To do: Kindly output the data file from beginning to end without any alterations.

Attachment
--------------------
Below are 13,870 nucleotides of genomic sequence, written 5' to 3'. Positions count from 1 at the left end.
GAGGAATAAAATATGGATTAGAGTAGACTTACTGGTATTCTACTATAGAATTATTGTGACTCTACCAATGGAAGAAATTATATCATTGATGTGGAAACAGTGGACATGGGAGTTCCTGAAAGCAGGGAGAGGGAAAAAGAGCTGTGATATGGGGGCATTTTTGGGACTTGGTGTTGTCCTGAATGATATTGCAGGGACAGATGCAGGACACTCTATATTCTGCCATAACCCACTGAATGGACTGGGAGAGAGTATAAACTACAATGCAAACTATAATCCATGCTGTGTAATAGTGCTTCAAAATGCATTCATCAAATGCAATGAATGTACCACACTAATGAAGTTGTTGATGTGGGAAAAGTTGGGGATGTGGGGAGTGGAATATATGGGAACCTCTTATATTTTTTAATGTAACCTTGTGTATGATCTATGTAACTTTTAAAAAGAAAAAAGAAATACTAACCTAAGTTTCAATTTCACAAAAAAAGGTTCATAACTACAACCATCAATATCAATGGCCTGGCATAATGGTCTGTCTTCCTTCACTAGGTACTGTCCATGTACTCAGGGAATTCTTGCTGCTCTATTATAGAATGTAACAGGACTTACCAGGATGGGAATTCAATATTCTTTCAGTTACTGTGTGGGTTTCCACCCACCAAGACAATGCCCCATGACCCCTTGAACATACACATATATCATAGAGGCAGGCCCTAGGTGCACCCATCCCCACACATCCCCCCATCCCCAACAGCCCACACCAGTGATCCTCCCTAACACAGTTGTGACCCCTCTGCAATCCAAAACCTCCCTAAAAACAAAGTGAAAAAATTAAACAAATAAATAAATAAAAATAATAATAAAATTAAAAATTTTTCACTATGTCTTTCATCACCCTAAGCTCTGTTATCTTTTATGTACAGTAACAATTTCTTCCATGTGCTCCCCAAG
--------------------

Below are 13,870 nucleotides of genomic sequence, written 5' to 3'. Positions count from 1 at the left end.
GAGGAATAAAATATGGATTAGAGTAGACTTACTGGTATTCTACTATAGAATTATTGTGACTCTACCAATGGAAGAAATTATATCATTGATGTGGAAACAGTGGACATGGGAGTTCCTGAAAGCAGGGAGAGGGAAAAAGAGCTGTGATATGGGGGCATTTTTGGGACTTGGTGTTGTCCTGAATGATATTGCAGGGACAGATGCAGGACACTCTATATTCTGCCATAACCCACTGAATGGACTGGGAGAGAGTATAAACTACAATGCAAACTATAATCCATGCTGTGTAATAGTGCTTCAAAATGCATTCATCAAATGCAATGAATGTACCACACTAATGAAGTTGTTGATGTGGGAAAAGTTGGGGATGTGGGGAGTGGAATATATGGGAACCTCTTATATTTTTTAATGTAACCTTGTGTATGATCTATGTAACTTTTAAAAAGAAAAAAGAAATACTAACCTAAGTTTCAATTTCACAAAAAAAGGTTCATAACTACAACCATCAATATCAATGGCCTGGCATAATGGTCTGTCTTCCTTCACTAGGTACTGTCCATGTACTCAGGGAATTCTTGCTGCTCTATTATAGAATGTAACAGGACTTACCAGGATGGGAATTCAATATTCTTTCAGTTACTGTGTGGGTTTCCACCCACCAAGACAATGCCCCATGACCCCTTGAACATACACATATATCATAGAGGCAGGCCCTAGGTGCACCCATCCCCACACATCCCCCCATCCCCAACAGCCCACACCAGTGATCCTCCCTAACACAGTTGTGACCCCTCTGCAATCCAAAACCTCCCTAAAAACAAAGTGAAAAAATTAAACAAATAAATAAATAAAAATAATAATAAAATTAAAAATTTTTCACTATGTCTTTCATCACCCTAAGCTCTGTTATCTTTTATGTACAGTAACAATTTCTTCCATGTGCTCCCCAAG